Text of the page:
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With warm weather comes the golfer’s desire to spend as much time on the course as possible. But with busy schedules and a down economy, a consistent diet of golf might not be feasible for many players. Enter World Golf Tour (WGT) — the most realistic golf experience on the web. The company uses high-definition cameras to photograph famous courses from around the world, creating an online virtual game.
The idea for the company came after co-founders Chad Nelson and YuChiang Cheng sold their previous company. While Nelson, now president of WGT, was away at a wedding enjoying some golf, he called Cheng to tell him he wished he could have been there. This conversation planted the seed that led to the creation of virtual golf courses that users can enjoy anytime, anywhere.
“What makes us so unique is that our site allows you to play a high-definition, high-quality experience on your browser for free,” says Cheng, WGT’s CEO. “We’re giving the average person a chance to experience five-star courses they might not have access to.”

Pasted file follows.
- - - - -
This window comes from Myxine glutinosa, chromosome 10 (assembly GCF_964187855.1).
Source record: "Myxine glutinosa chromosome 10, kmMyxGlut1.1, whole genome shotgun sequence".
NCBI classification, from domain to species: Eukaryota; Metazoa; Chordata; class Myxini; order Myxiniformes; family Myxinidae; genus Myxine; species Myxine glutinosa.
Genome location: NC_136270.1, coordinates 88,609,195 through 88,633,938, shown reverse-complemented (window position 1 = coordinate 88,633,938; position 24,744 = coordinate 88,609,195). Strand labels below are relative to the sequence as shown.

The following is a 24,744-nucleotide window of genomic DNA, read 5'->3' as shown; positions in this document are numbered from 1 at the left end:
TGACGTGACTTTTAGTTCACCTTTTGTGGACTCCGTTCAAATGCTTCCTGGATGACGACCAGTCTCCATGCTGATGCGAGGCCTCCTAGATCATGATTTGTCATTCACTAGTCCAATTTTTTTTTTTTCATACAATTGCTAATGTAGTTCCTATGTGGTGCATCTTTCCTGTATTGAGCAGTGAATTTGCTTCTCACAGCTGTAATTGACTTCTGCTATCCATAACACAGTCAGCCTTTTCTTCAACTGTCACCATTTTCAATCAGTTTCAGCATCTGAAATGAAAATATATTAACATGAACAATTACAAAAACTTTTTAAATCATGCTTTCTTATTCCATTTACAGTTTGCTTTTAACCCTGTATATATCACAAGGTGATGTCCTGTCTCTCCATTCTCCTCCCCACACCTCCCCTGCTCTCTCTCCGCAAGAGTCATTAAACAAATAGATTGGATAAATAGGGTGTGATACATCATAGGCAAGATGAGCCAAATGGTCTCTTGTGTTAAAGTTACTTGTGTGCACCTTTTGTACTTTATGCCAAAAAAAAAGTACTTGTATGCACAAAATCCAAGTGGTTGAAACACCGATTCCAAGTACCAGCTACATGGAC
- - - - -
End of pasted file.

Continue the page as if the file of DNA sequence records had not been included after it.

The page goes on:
WGT’s partnership with the United States Golf Association is one example of how they’re providing this unique experience to their users. This spring, users were able to log on to WGT and play a virtual 18 holes on the Black Course at New York’s Bethpage State Park, the site of this year’s U.S. Open. The top 156 scorers had a chance to face off in a virtual U.S. Open for a chance to win a trip to the 2010 U.S. Open at Pebble Beach.
The young company is growing rapidly and continues to focus on adding more renowned courses and integrating its site with the European, LPGA and PGA tours. To support this growth, the company must make sure they have adequate bandwidth. “You can never overinvest in hardware,” says Cheng. “I think IT is key in leveraging your business. If you can strategically place IT, you can create barriers from your competition and have a huge leg up on them.”
One challenge for WGT is supporting the massive amount of high-definition images provided throughout the gaming experience. “We have a big storage appetite, and we err toward sizing,” says Homan Lee, director of IS and IT. “But as cost goes down, we can move toward solid-state drives and other solutions that can help us with our storage capacity.”
As small businesses work to make the most of their IT budget, Lee suggests implementing managed services. “With time as our asset, we don’t plan out too early and we don’t implement too early.”
This lets WGT avoid unnecessary expenses. Lee also says that IT leaders with tight budgets need to identify their business needs and interview all key players at the business to know what they are looking for. “It’s easy to follow technical trends, but know what fits best for your company and match it to the appropriate technology.”